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The Strange Case of Dr. Jekyll and Mr. Hyde

Dr Jekyll and Mr Hude

Scottish writer Robert Louis Stevenson had a literary career that lasted the better part of twenty years.  His writing varied from essays, biographies, travel writing, poetry, plays, romances, short stories and novels.

He’s ranked among the 26 most translated authors in the world.  His most well known works include “Treasure Island” (1883) and the “Strange Case of Dr Jekyll and Mr Hyde” (1886).

A disquieting tale of its time, it lays out the duality that’s perhaps inherent in all human beings.  Dr. Jekyll explores the evil side of human nature and how one is perceived by others.

Unsatisfied with the daily façade that he performs as a matter of course, Dr. Jekyll’s experimentation leads to chilling and heinous results in the form of Mr. Hyde.

The story has been illustrated in many plays and films but few match the quality of writing which makes the reader think about appearances versus reality.

Can good be completely separated from evil?  Is this kind of self-experimentation a valid scientific endeavour?

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  • Jo July 31, 2014, 10:16 pm

    The main focus seems to be on Jekyll and Hyde and rightly so but what’s also interesting is the handful of characters that relate the story in their own way. Through their accounts, you get the sense that things are pretty much right and thus acceptable within the norms of society or wrong and therefore improper and questionable. But not everything is so cut and dry and Jekyll’s questioning and seeking explores the grey areas spectacularly.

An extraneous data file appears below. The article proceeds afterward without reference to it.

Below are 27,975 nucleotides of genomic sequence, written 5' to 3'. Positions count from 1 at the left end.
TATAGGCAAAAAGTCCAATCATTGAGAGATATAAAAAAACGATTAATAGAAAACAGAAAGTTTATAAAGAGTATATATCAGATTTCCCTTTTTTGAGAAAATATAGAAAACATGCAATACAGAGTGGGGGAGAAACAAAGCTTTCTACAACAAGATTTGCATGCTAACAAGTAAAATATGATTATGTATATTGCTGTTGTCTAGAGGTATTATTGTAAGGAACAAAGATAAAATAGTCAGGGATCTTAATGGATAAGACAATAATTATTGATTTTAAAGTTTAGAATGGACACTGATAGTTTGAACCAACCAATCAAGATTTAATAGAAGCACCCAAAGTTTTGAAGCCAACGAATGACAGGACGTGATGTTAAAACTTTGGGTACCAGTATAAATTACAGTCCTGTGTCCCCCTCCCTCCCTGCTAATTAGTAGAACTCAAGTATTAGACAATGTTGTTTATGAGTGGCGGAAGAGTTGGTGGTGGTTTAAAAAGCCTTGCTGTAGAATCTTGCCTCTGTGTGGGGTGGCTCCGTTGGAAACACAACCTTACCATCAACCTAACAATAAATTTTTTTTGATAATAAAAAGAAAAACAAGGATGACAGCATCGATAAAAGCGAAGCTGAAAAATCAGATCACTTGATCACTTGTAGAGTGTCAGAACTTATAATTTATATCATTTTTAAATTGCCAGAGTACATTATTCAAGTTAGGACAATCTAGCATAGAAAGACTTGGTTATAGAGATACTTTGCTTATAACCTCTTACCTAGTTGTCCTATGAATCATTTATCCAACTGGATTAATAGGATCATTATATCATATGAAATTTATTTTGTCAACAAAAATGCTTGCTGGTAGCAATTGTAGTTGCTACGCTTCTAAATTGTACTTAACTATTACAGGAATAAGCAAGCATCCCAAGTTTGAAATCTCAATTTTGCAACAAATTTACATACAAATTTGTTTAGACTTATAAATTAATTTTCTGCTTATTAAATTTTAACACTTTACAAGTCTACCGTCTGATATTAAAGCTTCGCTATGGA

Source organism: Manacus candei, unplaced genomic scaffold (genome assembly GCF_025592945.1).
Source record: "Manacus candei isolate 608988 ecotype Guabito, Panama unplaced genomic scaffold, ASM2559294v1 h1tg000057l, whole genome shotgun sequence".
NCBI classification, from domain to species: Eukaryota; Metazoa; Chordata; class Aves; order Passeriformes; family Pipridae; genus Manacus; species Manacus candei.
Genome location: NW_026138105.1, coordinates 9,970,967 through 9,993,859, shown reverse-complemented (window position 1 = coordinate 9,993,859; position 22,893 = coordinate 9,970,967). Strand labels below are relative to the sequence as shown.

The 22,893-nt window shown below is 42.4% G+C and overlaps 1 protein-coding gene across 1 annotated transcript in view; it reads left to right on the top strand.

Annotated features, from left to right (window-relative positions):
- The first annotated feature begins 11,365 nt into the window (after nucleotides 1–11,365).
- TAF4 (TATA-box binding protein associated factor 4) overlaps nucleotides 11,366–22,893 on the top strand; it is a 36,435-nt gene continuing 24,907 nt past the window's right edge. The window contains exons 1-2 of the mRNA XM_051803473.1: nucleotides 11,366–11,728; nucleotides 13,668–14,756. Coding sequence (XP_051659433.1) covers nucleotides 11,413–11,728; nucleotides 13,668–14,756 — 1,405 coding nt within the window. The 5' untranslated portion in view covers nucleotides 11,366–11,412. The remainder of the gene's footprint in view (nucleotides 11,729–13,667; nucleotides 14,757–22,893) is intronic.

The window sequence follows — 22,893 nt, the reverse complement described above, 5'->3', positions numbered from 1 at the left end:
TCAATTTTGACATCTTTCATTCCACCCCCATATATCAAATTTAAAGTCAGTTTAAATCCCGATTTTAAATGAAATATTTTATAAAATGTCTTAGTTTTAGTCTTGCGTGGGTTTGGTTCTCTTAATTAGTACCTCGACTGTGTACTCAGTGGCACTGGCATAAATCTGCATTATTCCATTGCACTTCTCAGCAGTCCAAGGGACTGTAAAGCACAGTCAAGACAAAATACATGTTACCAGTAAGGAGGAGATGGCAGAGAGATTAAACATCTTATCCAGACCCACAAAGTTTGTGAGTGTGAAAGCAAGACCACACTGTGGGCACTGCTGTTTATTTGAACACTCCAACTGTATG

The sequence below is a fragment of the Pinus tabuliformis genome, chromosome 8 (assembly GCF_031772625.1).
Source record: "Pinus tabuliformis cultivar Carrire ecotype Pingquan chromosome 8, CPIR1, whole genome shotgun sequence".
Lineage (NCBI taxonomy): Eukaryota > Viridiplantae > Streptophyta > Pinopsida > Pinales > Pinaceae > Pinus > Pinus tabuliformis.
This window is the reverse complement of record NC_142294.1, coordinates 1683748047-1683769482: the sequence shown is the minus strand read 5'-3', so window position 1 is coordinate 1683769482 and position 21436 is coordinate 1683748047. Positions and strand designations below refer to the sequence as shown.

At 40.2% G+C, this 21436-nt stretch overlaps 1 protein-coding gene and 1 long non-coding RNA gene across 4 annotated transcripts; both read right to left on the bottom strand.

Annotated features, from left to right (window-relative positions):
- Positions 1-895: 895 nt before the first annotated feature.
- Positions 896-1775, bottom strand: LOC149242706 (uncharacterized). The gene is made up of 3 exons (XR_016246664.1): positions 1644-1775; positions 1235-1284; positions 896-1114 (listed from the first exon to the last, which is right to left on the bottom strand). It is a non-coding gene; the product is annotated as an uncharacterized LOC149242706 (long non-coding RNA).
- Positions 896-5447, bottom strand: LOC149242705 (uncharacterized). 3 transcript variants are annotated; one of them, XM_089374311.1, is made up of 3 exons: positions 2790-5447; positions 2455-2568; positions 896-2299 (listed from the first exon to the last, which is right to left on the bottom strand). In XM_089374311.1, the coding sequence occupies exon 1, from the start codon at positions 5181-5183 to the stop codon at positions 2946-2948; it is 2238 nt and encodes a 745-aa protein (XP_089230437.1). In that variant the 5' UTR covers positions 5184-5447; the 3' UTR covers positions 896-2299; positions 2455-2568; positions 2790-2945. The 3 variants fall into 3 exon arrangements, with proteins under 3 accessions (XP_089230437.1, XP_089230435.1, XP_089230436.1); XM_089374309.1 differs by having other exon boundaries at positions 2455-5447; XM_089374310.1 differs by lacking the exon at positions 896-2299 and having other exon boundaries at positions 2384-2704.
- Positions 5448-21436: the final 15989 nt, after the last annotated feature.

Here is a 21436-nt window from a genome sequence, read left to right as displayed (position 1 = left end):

• Jane July 31, 2014, 9:04 pm

    The idea that’s made an impression on me is that Jekyll and Hyde are not separate entities but rather Jekyll contains Hyde. That is, until Hyde grows so powerful that he obliterates Jekyll. A lot of analogies can be thought of to express this, but hats off to Stevenson for being so imaginative and original and writing a story that transcends time.

  • Steve July 31, 2014, 11:41 am

    The brain is a curious thing. It strives to learn more yet in the process it can destroy itself. This classic covers the entire path from curiosity, to experimentation, to addiction, to fear, to irreversible damage. I found it quite interesting from a psychological point of view and the dilemmas faced.

  • Kate July 30, 2014, 8:00 pm

    Are there ethical ways and means to separate good from evil, to enhance either the good or evil part? Even if there are, what are the moral dilemmas and implications and should we mess that much with mother nature?

    Questions that have been asked over the centuries and ones that we’re still dealing with today. Dr. Jekyll and Mr. Hyde is a perfect example of this dilemma and shows what can happen in extreme cases, if you let it.

  • Marly July 30, 2014, 3:56 pm

    The mad scientist at his best! Boredom, tired of doing and being what’s expected, experimentation comes into play but of a dangerous sort as we all know. When the experiment goes awry and out of control, the end is near. Although the outcome is expected, what interested me most was the reason why he started experimenting in the first place.

  • Alex July 30, 2014, 1:26 pm

    Having seen various film adaptations over the years, you think you have a grip on the story. Now, after finally reading the book, I’ve gotten a truer perspective into the turmoil that Dr. Jekyll goes through. Firms up my belief that you always get more out of the book than the movie.